How To Create a Positive First Impression Through Retail Design

You only have 7 seconds to make a first impression…

This is true in business and in life, and it’s true in your retail store as well. When a customer visits your store, it will take them mere seconds to decide what they think of your store and your company as a whole. That means you only have seconds to wow them, to draw them into an engaging customer experience.

The design and layout of your store play a powerful role in making that positive first impression. Let’s look at how great retail design ensures your store will make the cut with your customers.

Why First Impressions Matter

When it comes to brick-and-mortar retail, appearances matter.

Your customers expect you to be the expert…and to look the part. They will make their decision about whether or not to do business with you based on how your location looks.

As consumers gravitate toward spending more time online, their expectations are changing. The “best self” we put forth in our online lives is driving consumer expectations up. When they enter your store, they’re looking for a visually appealing experience (similar to what they find online), as well as a sense of expertise.

Without a plan, your store can become dated and cluttered, resulting in lower sales and narrower margins, as well as an erosion of the customer’s confidence. Your store’s appearance sets the stage for the customer experience, and that experience determines whether or not they will buy.

Evaluating Your Space for a Better First Impression

To ensure your store creates the experience you want your customers to have, take the time to evaluate both interior and exterior elements of your building.

Building Exterior

A customer’s experience doesn’t begin when they walk in the door — it starts long before that. In fact, their first impression could be formed before they even set foot in your store. As you evaluate your space, consider the exterior of your building, including:

  • Signage. Is your signage in good working condition? Does it represent you and the major brands you carry? Does it include your current hours and contact information? Is it permanent or does it look temporary? Are you maximizing what your city will allow you to do?

  • Parking lot. Is the lot in good shape? Is customer parking clearly marked? If the lines are faded or the lot is full of potholes, that doesn’t reflect well on your business.

  • The path to your front door. Is the main entrance clear? Do you have eye-catching exterior displays in the customer’s path?

  • Store windows and front door. Are they clean and in good shape? Do they have any aged or peeling stickers or posters? Is the front door welcoming and easy to open?

Interior Shell

Once you’ve made it past the front door, take a look around your store’s interior. Examine the walls, floors, ceiling, and lighting, as well as the areas around your counter and service department.

  • Walls, Floors, and Ceilings. Clean, patch, and paint walls: paint is inexpensive and helps tie the space together. Your ceiling and flooring should be clean and well-maintained. If they are looking dingy, it might be time for a refresh.

  • Lighting. Great lighting is key: It’s so important that it can raise your prices! Your sales floor should be bright and welcoming. Change out any mismatched or burned-out lighting, and look for dark spots in your showroom. Those dark spots are losing you money. If you have underlit spots, it might be time to reconsider your lighting.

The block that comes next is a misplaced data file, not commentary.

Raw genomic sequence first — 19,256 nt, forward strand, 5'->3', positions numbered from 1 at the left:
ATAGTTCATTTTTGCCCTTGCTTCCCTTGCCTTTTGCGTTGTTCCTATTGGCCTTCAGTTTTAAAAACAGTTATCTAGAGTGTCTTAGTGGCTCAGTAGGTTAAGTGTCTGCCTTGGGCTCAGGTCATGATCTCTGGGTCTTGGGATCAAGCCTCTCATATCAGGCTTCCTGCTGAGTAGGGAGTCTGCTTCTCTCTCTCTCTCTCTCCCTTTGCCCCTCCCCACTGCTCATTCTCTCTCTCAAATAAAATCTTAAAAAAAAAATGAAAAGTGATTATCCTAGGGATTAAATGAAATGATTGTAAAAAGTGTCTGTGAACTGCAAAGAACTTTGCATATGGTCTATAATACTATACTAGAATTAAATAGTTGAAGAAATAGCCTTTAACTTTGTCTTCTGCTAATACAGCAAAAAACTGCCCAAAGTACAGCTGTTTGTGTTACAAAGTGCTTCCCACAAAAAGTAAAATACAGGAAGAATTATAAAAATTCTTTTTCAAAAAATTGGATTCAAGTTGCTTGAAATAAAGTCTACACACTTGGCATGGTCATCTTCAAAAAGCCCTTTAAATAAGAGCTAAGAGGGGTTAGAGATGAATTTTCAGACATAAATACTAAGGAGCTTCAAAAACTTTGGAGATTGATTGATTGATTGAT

• Declutter. Walk through the store, removing items and signage that are old, outdated, torn, or dirty, along with items you aren’t selling.

  • Service department. Your service department should reflect your expertise. A clean, organized, well-maintained service area evokes competence. If you have updated prices, please replace your signage.

  • At the counter. You should ideally have 5 feet per person for employee and customer comfort. Regain space by purging regularly to remove clutter.

Merchandising, Sight Lines, and Customer Flow

Once those basics are taken care of, take a closer look at your merchandising, as well as sight lines and customer flow.

  • Plan your merchandising. Are your displays neat and well stocked? Do they have clear signage? Be thoughtful about what displays you put up and where. A successful merchandising plan will create an integrated customer experience throughout the store.

  • Sight Lines. Stand just inside your front door and take 3-5 photos. Examine and evaluate those photos for sight lines, clutter, lighting, old information, and blank spots, and make adjustments as needed.

  • Customer Flow. Notice where your customers gravitate and how they use your showroom. What door do they enter? Do they run straight for the parts/service counter? What path(s) do they tend to take? Where do they stop? What spaces are unused or avoided by customers?

Working to revitalize your retail environment in this way will not only help you make a great first impression with customers, it will also help you energize your team, beat out the competition, and set the stage for your next generation of growth.

For Retail Design That Makes a Great First Impression, Count on Miller Wittman

At Miller Wittman, we understand how to bring your store to life through intelligent, efficient retail design and a thorough process from site assessment to install.

We’ll work closely with you to design a store that reflects how your business operates and how your departments function and interact, as well as one that makes a positive first impression with your customers.

To learn more about what Miller Wittman can do for your store, contact us here.